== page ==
Former long term Bali expat, Donald Friend was one of the most important foreign artists to live in Bali. Donald Stuart Leslie Friend (6 February 1915 – 16 August 1989) was an Australian artist, writer and diarist.
Born in Sydney, precociously talented both as an artist and a writer, Friend grew up in the artistic circle of his bohemian mother. He studied with Sydney Long (1931) and Dattilo Rubbo (1934-1935), and later in London (1936-1937) at the Westminster Art School with Mark Gertler and Bernard Meninsky. During World War II he served as a gunner with the AIF, and while stationed at Albury began an important friendship with Russell Drysdale which was to culminate in their combined discovery of Hill End, a quasi-abandoned gold mining village near Bathurst, New South Wales, which was to become something of an artists’ colony in the 1950s. He also served as an official war artist in Labuan and Balikpapan in 1945. After the war he lived for a time in the Sydney mansion-cum-boarding house Merioola, exhibiting with the so-called Merioola Group.
Much of Friend’s life and career were spent outside Australia, in places as diverse as Nigeria (late 1930s, where he served as financial advisor to the Ogoga of Ikerre), Italy (several visits in the 1950s), Sri Lanka (late 1950s-early 1960s, from whence dates this view of the city of Colombo), and Bali from 1968 until his final return to Sydney in 1980. Much – all – of this travel was in search of a sophisticated simplicity which Australian reality could not provide. Nor, in the event, could any of the Edens he attempted: each ended in disillusionment, the Apollonian forever unreconciled with the Dionysian.
Donald Friend’s reputation in the 1940s stood beside those of William Dobell and Russell Drysdale; by the time of his death it had sunk so far that he was totally missing from the 1988 Bicentennial exhibition, a show meant to include every artist of importance since white settlement. The fall from critical grace began in the mid-1950s, with Australia’s somewhat belated discovery of non-figurative abstract art. Friend – and to a lesser extent Drysdale and Dobell – suffered from their adherence to an earlier, mannered modernism based in the figurative tradition. But for Friend, rejection by the critics (not the public, with whom his postcards from Paradise remained ever popular), except for a few champions like critic Robert Hughes, was made the more acute by what was seen as the frivolity and self-indulgence of his work and life.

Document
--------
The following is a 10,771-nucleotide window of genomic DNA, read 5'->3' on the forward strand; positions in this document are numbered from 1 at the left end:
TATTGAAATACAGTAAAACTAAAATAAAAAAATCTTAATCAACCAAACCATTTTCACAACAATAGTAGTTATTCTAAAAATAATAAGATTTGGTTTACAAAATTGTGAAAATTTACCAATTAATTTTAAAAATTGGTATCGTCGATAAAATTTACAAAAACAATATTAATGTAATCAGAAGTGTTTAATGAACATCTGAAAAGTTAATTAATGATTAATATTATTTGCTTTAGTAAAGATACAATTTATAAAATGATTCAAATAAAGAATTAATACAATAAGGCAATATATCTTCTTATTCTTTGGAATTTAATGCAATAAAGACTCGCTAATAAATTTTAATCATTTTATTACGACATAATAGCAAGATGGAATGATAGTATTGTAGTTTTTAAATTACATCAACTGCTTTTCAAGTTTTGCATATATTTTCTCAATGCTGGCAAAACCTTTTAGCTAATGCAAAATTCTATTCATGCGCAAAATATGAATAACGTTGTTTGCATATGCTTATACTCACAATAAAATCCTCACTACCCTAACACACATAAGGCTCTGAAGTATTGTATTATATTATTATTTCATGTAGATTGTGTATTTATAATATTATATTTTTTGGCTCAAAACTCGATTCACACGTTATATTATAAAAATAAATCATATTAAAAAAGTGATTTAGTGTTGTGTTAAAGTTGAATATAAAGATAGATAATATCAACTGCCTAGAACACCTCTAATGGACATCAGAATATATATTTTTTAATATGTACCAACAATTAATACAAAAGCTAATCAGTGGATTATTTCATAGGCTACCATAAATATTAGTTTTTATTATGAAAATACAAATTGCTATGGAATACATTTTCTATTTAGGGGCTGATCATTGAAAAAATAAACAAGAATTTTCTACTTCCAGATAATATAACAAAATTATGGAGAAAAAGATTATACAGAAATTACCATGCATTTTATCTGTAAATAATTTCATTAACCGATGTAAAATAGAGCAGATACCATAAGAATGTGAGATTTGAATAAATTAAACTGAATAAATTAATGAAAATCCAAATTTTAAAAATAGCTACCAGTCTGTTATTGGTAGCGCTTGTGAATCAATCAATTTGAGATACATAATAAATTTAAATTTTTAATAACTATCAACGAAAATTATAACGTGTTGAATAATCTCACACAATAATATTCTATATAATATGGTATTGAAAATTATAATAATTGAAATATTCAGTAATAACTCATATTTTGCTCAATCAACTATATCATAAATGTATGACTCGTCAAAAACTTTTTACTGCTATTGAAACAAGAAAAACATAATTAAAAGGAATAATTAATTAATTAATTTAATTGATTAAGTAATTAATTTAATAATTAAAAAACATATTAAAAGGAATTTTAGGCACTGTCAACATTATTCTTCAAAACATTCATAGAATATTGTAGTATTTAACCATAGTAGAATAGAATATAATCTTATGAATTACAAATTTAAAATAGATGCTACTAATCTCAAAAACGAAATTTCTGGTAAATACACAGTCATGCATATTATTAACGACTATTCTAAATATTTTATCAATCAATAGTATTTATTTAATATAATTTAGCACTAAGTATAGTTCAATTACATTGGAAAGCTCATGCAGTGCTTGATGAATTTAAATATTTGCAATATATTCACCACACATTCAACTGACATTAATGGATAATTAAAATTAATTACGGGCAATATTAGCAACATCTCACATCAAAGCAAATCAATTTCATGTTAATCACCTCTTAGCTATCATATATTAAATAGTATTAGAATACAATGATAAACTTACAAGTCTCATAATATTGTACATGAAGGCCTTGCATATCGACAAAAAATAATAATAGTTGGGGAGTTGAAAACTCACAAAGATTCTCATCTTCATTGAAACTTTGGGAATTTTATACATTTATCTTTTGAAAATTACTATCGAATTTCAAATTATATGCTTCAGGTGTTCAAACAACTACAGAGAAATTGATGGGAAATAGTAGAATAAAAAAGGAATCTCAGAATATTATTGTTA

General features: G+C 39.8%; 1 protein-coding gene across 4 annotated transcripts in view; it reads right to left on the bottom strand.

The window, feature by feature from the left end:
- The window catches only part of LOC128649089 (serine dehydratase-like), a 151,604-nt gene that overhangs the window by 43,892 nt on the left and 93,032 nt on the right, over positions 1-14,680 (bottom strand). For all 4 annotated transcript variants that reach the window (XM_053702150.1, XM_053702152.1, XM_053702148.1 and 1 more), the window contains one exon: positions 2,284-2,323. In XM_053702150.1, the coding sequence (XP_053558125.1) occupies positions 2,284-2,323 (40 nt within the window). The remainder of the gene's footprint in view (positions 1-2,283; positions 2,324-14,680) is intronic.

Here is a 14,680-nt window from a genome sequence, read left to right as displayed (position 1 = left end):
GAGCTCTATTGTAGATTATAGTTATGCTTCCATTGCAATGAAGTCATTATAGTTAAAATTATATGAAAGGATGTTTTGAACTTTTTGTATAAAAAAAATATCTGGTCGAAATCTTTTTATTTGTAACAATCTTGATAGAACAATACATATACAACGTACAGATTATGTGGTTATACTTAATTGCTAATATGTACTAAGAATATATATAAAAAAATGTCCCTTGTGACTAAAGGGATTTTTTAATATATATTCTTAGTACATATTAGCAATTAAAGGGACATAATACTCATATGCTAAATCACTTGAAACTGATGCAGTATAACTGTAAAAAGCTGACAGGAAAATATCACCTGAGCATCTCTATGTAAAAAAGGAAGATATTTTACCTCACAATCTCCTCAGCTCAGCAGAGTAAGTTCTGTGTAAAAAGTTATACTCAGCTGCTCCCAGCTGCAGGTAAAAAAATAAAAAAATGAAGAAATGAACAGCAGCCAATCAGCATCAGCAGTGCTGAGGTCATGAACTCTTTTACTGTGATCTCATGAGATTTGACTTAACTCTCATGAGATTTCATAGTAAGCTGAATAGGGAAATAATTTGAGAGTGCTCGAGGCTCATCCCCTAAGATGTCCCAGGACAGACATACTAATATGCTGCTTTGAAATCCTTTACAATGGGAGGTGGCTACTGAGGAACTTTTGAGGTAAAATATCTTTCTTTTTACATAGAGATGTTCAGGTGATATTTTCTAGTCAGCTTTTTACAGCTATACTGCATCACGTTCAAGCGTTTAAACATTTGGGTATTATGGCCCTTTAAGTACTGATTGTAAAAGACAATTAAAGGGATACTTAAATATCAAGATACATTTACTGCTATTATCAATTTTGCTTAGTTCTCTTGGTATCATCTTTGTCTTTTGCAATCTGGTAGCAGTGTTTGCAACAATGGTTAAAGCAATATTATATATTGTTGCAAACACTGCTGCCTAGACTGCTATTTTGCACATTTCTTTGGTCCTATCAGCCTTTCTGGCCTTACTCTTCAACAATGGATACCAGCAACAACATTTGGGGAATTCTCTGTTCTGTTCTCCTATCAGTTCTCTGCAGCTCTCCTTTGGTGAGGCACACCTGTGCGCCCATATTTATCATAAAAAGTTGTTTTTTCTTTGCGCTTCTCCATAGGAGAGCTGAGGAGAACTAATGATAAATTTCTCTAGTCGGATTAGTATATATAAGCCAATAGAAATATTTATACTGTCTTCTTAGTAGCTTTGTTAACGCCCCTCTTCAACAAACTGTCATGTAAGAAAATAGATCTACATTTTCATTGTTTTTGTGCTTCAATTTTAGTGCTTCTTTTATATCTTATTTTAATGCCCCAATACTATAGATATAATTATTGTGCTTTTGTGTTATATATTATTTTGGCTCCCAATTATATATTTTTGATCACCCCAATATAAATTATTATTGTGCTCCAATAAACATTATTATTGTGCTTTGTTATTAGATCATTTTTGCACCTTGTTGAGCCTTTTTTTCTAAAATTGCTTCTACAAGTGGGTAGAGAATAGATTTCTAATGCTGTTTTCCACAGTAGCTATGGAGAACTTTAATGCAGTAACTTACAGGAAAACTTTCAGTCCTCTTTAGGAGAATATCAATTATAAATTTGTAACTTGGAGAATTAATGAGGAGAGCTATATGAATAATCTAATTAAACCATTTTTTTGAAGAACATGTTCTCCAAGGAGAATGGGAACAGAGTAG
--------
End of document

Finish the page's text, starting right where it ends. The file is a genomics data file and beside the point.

Friend was essentially a pagan, bereft of any sense of sin or guilt, reveling in sensuality and colour, and making no attempt to disguise the homo-eroticism which underlay much of his work – which makes the more surprising the fact that he won the Blake Prize for religious art in 1955. Nor did he mince words about his attractions, depicting himself in his journal as “a middle-aged pederast who’s going to seed”. His relationships consisted in large part of a series of relations with adolescent boys, some of whom remained as life-long friends, particularly Attilio Guarracino and others who merely fleeced the artist for whom they had modeled.
Perhaps less surprising is the fact that his exhibitions were several times raided by the Vice Squad – his was an age in which the police still took an interest in culture. Donald Friend’s brilliance as a figure draughtsman is universally recognized, (a brilliance exercised especially on studies of the young male nude), as also is his wit and his decorative gift. His facility as a draughtsman may have contributed to the undervaluing of his work – “[It] has always looked too easy – decorative, flowing and natural,” according to art scholar Lou Klepac. Robert Hughes, writing in the mid-1960s, described him as “one of the two finest draughtsmen of the nude in Australia,” and noted his humanism and lack of sentimentality, while still concluding that he was not a major artist. Barry Pearce, however, writing in the study which accompanied Friend’s posthumous retrospective at the Art Gallery of New South Wales in 1990, commented that Hughes’ judgement seemed harsh and called for a re-evaluation of Friend as an artist whose “contribution to the richness of Australian art is due for much greater recognition.”
In addition to his work as an artist Friend published a number of illustrated books, almost all in limited editions, displaying the same wit and sensuality which informs much of his art. The National Library of Australia has began editing and publishing the half-million words of the journals Friend kept since he was 14, and which provide a record of his life and times, peopled by such important figures as Drysdale, Margaret Olley, Jeffrey Smart, Brett Whiteley and others.
John Moyle has an excellent article about the Bali lifestyle of Donald Friend. An interesting read about an influential Bali expat.